Sunday, May 08, 2011

Michael Moore & Me: Capitalism

Sometimes it is important to deliberately expose yourself to those who have radically different opinions so that you challenge the orthodoxy of your own thinking.

This was why I watched Michael Moore’s movie, Capitalism: A Love Story

Like a strange relationship, I had three stages in this movie.

  1. Rejection
  2. Curiosity
  3. Annoyance

But, it’s not how you think.


As you might expect, for a long time, I’ve had pretty strong free-market views. As Moore started off his screed and railings against the evils of the Capitalist system, I found myself thinking how easy it was to dismiss him as a “Socialist” and or a “Limousine Liberal.”

Here’s a guy who is probably extraordinarily wealthy because of the very system he hates.

He kept talking about “the rich” and “they” as if there was a mysterious conspiracy.


As the movie went on, however, I started to think, “you know, he does have some pretty good points here. There are some really bad excesses of the system.”

And he began to document that, in fact, “the Rich” were doing things that well, maybe, are just not so democratic.

The final straw for me was his analysis of the TARP bailout, something that never sat well with me. My belief in capitalism was, “if you try something and it works, you should get the reward, but if you fail, it’s on you.”

When the banks failed, it wasn’t on them, their execs, or their shareholders, it was on the taxpayers. That bothered me a lot and Moore touched that nerve.

I left that section feeling a greater sense of awareness about some of the inequalities of the sytems.


As the movie wound down, the overwhelming feeling I had was one of Annoyance. Maybe sadness actually, because the impression I got across the board was that Americans, at least those in his film, didn’t have a sense of individual responsibility anymore.

The banks, the execs, etc. who asked for a bailout, certainly. But, also, Moore in his efforts to talk about how evil the capitalist system is documented people who were evicted from their homes after 20, 30, 40 years. Sad, of course, but he never tells us how or why these people got into those situations.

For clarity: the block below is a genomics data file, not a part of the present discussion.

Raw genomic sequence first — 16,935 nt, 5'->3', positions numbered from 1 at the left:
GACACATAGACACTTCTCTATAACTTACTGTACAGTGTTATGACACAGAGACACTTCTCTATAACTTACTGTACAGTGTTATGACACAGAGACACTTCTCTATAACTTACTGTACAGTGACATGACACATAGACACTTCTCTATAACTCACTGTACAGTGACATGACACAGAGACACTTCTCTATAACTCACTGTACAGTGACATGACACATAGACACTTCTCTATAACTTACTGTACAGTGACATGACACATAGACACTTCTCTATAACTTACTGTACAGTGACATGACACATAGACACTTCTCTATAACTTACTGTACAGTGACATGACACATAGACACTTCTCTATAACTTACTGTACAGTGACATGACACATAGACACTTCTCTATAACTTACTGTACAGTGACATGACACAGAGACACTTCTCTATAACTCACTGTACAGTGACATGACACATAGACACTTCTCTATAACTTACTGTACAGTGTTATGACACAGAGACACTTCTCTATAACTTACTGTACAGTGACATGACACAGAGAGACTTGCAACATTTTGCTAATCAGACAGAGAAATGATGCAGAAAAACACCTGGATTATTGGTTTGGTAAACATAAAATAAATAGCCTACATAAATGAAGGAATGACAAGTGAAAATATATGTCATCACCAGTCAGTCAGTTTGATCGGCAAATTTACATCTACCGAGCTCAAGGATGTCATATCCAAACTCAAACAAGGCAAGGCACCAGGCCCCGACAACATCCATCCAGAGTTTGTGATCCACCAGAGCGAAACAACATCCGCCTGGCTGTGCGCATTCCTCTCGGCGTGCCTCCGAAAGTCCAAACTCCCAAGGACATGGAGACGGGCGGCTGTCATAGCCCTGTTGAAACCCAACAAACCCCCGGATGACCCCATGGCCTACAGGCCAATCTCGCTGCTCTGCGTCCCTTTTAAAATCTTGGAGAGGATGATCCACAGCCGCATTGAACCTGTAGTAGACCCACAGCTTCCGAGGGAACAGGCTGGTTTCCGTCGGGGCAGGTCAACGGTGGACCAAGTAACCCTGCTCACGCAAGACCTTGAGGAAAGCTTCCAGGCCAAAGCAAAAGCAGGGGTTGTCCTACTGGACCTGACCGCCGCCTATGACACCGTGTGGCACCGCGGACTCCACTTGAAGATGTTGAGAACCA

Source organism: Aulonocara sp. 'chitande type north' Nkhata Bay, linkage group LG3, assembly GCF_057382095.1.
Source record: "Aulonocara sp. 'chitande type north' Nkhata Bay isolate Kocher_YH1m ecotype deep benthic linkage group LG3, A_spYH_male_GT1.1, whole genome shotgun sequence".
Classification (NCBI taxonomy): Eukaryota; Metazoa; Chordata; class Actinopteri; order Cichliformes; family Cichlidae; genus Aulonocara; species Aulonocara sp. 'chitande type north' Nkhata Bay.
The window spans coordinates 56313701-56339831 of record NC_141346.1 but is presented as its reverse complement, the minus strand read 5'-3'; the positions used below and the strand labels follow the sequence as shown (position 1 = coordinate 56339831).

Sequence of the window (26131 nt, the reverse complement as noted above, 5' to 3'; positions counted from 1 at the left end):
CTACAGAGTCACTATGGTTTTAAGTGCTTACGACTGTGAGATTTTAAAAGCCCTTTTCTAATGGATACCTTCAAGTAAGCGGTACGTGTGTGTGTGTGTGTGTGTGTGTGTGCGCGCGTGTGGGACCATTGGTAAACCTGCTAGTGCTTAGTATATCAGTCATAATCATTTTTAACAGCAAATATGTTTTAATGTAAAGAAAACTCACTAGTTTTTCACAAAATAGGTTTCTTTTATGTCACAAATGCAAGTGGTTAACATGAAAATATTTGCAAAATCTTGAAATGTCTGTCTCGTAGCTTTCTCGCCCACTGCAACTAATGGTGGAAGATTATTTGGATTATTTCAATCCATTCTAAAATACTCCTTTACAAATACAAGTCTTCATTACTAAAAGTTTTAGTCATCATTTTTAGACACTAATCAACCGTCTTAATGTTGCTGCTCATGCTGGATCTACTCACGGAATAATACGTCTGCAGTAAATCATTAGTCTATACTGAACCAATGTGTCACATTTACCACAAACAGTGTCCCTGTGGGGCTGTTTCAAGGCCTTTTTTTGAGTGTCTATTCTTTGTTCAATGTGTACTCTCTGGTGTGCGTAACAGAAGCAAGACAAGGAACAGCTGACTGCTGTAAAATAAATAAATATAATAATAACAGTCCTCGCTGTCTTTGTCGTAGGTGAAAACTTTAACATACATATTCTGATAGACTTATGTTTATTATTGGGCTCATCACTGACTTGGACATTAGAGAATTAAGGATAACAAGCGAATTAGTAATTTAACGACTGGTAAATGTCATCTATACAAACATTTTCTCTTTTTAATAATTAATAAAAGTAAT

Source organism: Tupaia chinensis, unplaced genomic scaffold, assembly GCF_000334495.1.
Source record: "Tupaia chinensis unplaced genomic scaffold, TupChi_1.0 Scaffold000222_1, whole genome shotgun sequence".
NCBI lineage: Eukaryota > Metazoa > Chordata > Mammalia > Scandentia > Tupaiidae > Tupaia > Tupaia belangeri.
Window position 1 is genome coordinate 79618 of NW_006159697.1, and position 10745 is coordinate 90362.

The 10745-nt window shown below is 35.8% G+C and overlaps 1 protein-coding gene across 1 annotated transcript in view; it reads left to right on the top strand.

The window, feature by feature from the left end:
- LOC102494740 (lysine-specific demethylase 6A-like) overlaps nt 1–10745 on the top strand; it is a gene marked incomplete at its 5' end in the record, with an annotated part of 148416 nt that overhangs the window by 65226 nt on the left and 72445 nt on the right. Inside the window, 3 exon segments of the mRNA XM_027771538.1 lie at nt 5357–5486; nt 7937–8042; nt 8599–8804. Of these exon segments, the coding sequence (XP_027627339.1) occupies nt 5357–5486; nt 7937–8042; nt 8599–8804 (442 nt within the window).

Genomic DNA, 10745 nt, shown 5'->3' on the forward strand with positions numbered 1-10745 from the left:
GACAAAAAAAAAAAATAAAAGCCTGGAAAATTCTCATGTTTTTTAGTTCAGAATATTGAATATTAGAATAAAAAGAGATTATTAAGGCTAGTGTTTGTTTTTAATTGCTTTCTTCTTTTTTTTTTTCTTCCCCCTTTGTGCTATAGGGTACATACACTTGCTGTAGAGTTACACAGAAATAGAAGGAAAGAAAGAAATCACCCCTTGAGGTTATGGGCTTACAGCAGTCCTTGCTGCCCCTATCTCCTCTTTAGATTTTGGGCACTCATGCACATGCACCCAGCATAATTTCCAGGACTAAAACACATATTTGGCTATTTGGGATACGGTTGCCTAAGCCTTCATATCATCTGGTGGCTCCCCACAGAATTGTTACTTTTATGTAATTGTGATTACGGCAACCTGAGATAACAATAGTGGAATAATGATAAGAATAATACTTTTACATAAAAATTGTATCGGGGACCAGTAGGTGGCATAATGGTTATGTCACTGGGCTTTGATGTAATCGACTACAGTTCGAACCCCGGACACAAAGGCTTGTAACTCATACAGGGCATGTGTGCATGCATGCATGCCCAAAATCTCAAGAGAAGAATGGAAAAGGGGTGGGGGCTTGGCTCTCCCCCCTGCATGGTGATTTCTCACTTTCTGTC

It’s easy to blame predatory lenders and slick marketing, etc., but when all is said and done, if you re-finance your home to “tap your home equity” and then you can’t make the payments, well…whose fault is that?

The other part that annoyed me is that he doesn’t really offer any solutions. Maybe that’s not his objective, but he says, “I don’t believe in Capitalism. I believe in Democracy.”  That’s great, but HOW do we get there?

What should we do?

Sure, Europe and Japan created these idyllic social welfare states to which he points as a success, but his timeframe is too narrow. They are falling apart now.

I’m open to a better way, but he doesn’t give me the answer.

The Power of Narrative

There’s no doubt he’s a great storyteller and he conveniently uses the facts he wants to support his thesis.

Frankly, I think he could have gotten the job done without all of the Bush-bashing (predictable) and the Obama as Messiah crap (also predictable).

The Future

I think he makes some good points. Some things do have to change in the way our country is run, but his nostalgic view of the past is overly romanticized and he doesn’t even touch on the how the whole country needs to reinvent itself in the face of globalization.

Still, I’m glad I watched the movie and would recommend it.

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